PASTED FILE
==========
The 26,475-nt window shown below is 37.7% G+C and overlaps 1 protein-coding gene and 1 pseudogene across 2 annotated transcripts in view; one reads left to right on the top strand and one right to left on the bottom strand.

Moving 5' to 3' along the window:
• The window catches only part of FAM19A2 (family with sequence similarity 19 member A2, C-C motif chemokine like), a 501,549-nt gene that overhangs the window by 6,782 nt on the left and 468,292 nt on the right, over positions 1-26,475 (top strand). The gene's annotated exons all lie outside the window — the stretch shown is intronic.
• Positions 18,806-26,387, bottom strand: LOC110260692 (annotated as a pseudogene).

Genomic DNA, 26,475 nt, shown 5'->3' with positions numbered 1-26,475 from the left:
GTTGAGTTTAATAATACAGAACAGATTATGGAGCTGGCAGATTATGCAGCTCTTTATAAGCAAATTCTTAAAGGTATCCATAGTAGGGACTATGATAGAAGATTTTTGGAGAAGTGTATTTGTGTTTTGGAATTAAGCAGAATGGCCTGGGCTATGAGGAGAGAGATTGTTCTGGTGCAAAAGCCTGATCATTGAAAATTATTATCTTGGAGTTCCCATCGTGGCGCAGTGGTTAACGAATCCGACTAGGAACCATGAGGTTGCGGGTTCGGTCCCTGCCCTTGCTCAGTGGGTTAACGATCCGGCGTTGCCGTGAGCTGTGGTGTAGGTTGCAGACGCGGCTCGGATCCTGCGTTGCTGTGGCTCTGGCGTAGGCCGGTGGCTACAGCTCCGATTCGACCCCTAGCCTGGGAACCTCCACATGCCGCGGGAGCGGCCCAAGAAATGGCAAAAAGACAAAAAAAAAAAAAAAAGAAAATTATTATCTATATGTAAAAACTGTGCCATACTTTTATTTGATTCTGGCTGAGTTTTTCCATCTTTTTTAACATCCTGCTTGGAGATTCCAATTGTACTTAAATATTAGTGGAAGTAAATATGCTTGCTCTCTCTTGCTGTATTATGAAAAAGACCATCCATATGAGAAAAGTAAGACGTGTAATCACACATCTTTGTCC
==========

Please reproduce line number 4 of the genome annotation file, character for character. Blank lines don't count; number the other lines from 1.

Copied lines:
• Positions 18,806-26,387, bottom strand: LOC110260692 (annotated as a pseudogene).